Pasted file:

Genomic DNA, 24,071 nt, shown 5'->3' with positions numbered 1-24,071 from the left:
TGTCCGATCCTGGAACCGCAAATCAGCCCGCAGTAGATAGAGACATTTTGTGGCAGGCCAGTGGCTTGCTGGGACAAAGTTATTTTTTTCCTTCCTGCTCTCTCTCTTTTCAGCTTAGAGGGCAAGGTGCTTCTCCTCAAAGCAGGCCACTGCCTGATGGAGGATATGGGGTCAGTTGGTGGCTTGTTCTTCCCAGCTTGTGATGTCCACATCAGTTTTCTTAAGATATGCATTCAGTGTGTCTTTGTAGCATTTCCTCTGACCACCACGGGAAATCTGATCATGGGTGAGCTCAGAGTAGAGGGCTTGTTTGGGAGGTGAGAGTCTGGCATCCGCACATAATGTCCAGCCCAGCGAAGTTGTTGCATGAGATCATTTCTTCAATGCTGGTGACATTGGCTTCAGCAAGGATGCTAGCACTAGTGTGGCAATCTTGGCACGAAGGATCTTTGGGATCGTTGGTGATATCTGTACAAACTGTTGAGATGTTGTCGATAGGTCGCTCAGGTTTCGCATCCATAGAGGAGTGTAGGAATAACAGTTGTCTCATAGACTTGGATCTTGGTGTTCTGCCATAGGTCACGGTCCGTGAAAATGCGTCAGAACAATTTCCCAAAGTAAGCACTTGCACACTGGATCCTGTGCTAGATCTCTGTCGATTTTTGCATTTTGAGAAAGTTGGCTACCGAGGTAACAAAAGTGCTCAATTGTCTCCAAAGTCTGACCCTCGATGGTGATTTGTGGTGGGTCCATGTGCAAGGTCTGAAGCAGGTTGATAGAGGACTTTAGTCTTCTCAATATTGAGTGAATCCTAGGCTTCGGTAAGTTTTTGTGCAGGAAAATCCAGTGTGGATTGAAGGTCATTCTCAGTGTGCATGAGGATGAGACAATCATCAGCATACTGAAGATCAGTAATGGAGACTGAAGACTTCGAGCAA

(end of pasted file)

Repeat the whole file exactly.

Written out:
Genomic DNA, 24,071 nt, shown 5'->3' with positions numbered 1-24,071 from the left:
TGTCCGATCCTGGAACCGCAAATCAGCCCGCAGTAGATAGAGACATTTTGTGGCAGGCCAGTGGCTTGCTGGGACAAAGTTATTTTTTTCCTTCCTGCTCTCTCTCTTTTCAGCTTAGAGGGCAAGGTGCTTCTCCTCAAAGCAGGCCACTGCCTGATGGAGGATATGGGGTCAGTTGGTGGCTTGTTCTTCCCAGCTTGTGATGTCCACATCAGTTTTCTTAAGATATGCATTCAGTGTGTCTTTGTAGCATTTCCTCTGACCACCACGGGAAATCTGATCATGGGTGAGCTCAGAGTAGAGGGCTTGTTTGGGAGGTGAGAGTCTGGCATCCGCACATAATGTCCAGCCCAGCGAAGTTGTTGCATGAGATCATTTCTTCAATGCTGGTGACATTGGCTTCAGCAAGGATGCTAGCACTAGTGTGGCAATCTTGGCACGAAGGATCTTTGGGATCGTTGGTGATATCTGTACAAACTGTTGAGATGTTGTCGATAGGTCGCTCAGGTTTCGCATCCATAGAGGAGTGTAGGAATAACAGTTGTCTCATAGACTTGGATCTTGGTGTTCTGCCATAGGTCACGGTCCGTGAAAATGCGTCAGAACAATTTCCCAAAGTAAGCACTTGCACACTGGATCCTGTGCTAGATCTCTGTCGATTTTTGCATTTTGAGAAAGTTGGCTACCGAGGTAACAAAAGTGCTCAATTGTCTCCAAAGTCTGACCCTCGATGGTGATTTGTGGTGGGTCCATGTGCAAGGTCTGAAGCAGGTTGATAGAGGACTTTAGTCTTCTCAATATTGAGTGAATCCTAGGCTTCGGTAAGTTTTTGTGCAGGAAAATCCAGTGTGGATTGAAGGTCATTCTCAGTGTGCATGAGGATGAGACAATCATCAGCATACTGAAGATCAGTAATGGAGACTGAAGACTTCGAGCAA